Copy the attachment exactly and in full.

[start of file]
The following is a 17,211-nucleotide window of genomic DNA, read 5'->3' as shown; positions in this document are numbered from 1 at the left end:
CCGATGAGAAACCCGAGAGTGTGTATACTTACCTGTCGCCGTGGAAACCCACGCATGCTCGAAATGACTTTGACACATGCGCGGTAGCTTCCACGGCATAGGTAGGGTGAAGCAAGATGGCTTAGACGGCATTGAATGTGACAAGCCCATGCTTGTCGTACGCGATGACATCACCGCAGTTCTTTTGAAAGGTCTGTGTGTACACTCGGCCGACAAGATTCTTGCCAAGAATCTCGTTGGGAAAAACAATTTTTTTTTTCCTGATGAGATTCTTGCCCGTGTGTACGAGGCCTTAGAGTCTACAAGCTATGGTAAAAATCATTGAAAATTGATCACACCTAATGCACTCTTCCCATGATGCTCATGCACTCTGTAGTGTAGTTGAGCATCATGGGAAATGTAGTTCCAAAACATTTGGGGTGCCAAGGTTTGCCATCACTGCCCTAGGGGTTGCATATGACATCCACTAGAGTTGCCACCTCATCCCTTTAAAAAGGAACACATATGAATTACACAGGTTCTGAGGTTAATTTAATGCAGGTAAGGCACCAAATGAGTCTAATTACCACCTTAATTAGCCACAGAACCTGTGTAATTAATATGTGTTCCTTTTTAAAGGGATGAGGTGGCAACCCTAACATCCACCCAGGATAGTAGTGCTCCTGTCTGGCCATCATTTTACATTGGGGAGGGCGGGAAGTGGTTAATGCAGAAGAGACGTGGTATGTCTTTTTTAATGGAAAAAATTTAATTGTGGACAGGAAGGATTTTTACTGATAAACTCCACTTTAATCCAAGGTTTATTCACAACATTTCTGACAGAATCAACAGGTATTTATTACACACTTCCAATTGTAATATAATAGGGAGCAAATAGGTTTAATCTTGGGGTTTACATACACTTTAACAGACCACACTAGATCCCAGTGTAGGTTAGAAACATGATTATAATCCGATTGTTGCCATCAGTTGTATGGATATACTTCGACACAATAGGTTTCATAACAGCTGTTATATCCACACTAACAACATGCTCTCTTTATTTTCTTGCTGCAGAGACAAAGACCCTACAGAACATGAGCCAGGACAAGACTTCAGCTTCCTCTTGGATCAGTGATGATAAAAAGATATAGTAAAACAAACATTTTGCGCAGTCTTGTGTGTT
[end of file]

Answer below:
The following is a 17,211-nucleotide window of genomic DNA, read 5'->3' as shown; positions in this document are numbered from 1 at the left end:
CCGATGAGAAACCCGAGAGTGTGTATACTTACCTGTCGCCGTGGAAACCCACGCATGCTCGAAATGACTTTGACACATGCGCGGTAGCTTCCACGGCATAGGTAGGGTGAAGCAAGATGGCTTAGACGGCATTGAATGTGACAAGCCCATGCTTGTCGTACGCGATGACATCACCGCAGTTCTTTTGAAAGGTCTGTGTGTACACTCGGCCGACAAGATTCTTGCCAAGAATCTCGTTGGGAAAAACAATTTTTTTTTTCCTGATGAGATTCTTGCCCGTGTGTACGAGGCCTTAGAGTCTACAAGCTATGGTAAAAATCATTGAAAATTGATCACACCTAATGCACTCTTCCCATGATGCTCATGCACTCTGTAGTGTAGTTGAGCATCATGGGAAATGTAGTTCCAAAACATTTGGGGTGCCAAGGTTTGCCATCACTGCCCTAGGGGTTGCATATGACATCCACTAGAGTTGCCACCTCATCCCTTTAAAAAGGAACACATATGAATTACACAGGTTCTGAGGTTAATTTAATGCAGGTAAGGCACCAAATGAGTCTAATTACCACCTTAATTAGCCACAGAACCTGTGTAATTAATATGTGTTCCTTTTTAAAGGGATGAGGTGGCAACCCTAACATCCACCCAGGATAGTAGTGCTCCTGTCTGGCCATCATTTTACATTGGGGAGGGCGGGAAGTGGTTAATGCAGAAGAGACGTGGTATGTCTTTTTTAATGGAAAAAATTTAATTGTGGACAGGAAGGATTTTTACTGATAAACTCCACTTTAATCCAAGGTTTATTCACAACATTTCTGACAGAATCAACAGGTATTTATTACACACTTCCAATTGTAATATAATAGGGAGCAAATAGGTTTAATCTTGGGGTTTACATACACTTTAACAGACCACACTAGATCCCAGTGTAGGTTAGAAACATGATTATAATCCGATTGTTGCCATCAGTTGTATGGATATACTTCGACACAATAGGTTTCATAACAGCTGTTATATCCACACTAACAACATGCTCTCTTTATTTTCTTGCTGCAGAGACAAAGACCCTACAGAACATGAGCCAGGACAAGACTTCAGCTTCCTCTTGGATCAGTGATGATAAAAAGATATAGTAAAACAAACATTTTGCGCAGTCTTGTGTGTT